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I have to correct this code without changing the structure. Cannot seem to figure out what's wrong.

missiles is an array of missiles.

DeleteAtIndex() takes the last object in the array and replaces the object at the index with it. And decrease the count of the array with one.

pos and pos of the missiles are vectors. All operators are defined for them. Length works on a Vector and returns the magnitude of the vector.

public void Defense::Update()
{
 float dist;
 for(int i = 0; i < missiles.Count(); i++)
 {
      dist = (pos – missiles[i].pos).Length();
      if( dist = detectionRadius )
      {
           CreateDeathEffect(missiles[i].pos);
           missiles.DeleteAtIndex(i);
      }
 }
}
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    \$\begingroup\$ What's the symptom of the things that go wrong? What are we looking for? \$\endgroup\$ – Alexandre Vaillancourt May 14 at 20:35
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You're cutting off the branch on which you're standing.

You're changing the size of the container over which you're iterating. Even if you replace the item at index with the last one, you'll be skipping that item because you increase i at the end of each loop.

To fix that, you could iterate over your missiles starting with the end of the collection:

for(int i = missiles.Count() -1; i>= 0; i--)
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    \$\begingroup\$ Alternatively, you could decrement i after the missile is deleted. \$\endgroup\$ – Alex F May 15 at 4:04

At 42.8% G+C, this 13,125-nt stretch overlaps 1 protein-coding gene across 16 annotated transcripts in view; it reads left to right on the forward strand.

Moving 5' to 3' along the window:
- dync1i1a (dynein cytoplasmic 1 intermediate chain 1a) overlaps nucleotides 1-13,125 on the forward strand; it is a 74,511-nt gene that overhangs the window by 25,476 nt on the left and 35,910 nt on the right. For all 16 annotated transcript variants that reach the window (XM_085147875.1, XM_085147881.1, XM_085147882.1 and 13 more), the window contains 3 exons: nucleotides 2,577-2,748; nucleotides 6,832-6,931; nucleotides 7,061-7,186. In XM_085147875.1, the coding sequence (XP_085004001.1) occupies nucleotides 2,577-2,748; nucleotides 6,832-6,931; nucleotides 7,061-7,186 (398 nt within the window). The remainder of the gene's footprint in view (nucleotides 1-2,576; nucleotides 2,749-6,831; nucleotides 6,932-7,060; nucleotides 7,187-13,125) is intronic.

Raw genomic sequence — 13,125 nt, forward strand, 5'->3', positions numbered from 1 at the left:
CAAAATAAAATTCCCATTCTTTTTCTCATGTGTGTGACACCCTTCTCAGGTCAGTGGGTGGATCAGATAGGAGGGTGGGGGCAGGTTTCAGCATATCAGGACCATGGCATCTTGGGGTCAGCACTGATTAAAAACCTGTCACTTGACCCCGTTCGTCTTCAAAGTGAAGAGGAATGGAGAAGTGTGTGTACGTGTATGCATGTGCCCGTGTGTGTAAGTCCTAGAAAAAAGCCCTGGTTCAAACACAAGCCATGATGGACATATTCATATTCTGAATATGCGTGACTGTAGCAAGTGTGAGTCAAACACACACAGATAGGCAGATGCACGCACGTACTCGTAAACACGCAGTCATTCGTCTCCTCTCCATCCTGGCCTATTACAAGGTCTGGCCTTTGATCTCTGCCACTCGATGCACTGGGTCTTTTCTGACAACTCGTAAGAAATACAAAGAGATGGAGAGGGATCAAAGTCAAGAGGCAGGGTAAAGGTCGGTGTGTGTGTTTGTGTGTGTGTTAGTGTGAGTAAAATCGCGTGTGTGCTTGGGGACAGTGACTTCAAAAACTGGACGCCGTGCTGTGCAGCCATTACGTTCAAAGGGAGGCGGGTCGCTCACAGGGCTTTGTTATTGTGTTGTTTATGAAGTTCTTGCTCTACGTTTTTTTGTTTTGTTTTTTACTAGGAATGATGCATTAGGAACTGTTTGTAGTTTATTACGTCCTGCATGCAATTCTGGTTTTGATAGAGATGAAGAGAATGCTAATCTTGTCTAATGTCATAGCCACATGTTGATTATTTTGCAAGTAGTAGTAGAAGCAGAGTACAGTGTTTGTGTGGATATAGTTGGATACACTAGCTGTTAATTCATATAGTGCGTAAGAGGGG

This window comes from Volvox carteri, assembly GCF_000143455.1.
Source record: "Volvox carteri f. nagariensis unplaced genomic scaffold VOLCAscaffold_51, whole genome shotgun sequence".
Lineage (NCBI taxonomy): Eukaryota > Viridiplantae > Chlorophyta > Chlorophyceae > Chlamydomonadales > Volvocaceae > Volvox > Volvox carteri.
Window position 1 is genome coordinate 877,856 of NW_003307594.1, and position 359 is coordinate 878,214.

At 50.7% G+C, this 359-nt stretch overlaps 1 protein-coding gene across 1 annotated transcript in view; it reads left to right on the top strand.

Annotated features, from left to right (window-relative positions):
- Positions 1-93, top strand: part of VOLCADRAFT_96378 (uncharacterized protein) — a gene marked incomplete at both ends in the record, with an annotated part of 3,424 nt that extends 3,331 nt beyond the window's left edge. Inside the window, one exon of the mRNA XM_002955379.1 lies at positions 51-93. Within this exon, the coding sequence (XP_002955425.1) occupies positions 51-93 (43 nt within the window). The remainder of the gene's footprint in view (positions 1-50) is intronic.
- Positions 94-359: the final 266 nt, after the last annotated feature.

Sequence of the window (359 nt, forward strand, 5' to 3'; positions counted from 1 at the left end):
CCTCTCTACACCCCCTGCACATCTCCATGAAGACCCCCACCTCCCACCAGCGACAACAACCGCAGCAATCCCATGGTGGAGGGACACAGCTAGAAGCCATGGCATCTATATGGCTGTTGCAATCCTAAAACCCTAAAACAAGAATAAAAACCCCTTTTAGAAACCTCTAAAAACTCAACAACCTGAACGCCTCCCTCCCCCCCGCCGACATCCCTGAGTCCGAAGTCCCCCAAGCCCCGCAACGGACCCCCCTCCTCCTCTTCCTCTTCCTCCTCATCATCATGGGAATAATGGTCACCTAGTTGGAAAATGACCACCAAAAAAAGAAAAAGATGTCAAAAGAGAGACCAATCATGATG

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    \$\begingroup\$ @AlexF Yes, this would work too, but going back and forth with a loop index may look weird and unnatural and add confusion when reading the code. This would certainly require a comment (in the code). \$\endgroup\$ – Alexandre Vaillancourt May 15 at 15:26
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    \$\begingroup\$ I think that's just a stylistic choice - to me, the loop index decrement indicates that the thing I'm iterating over has changed, while the loop that counts down looks weird. \$\endgroup\$ – Alex F May 15 at 23:59
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I cannot guess what language do you use so I answer about generic c-like language. Also since you didn't write explicitly what's wrong I can't be sure what's wrong so I will guess.

Comparison is ==, not =. = is assignment and it will rewrite your variable and because it's inside if it will be implicitly cast to boolean.

Also you should not compare two floats with == or !=. Floating point operations are not perfectly accurate because of limited precision of the floating point number type. You remember old calculators: when you divide 1 by 3 and then multiply 0.333... by 3 the result will be 0.999..., not 1. They are not equal. The same rule applies there.

That's how you should compare them in most cases: if (abs(a-b) < 0.001) {...}

But your case is about radius where missiles explode, you probably should handle case when they are not on circle border, but inside, so simply change = to <.

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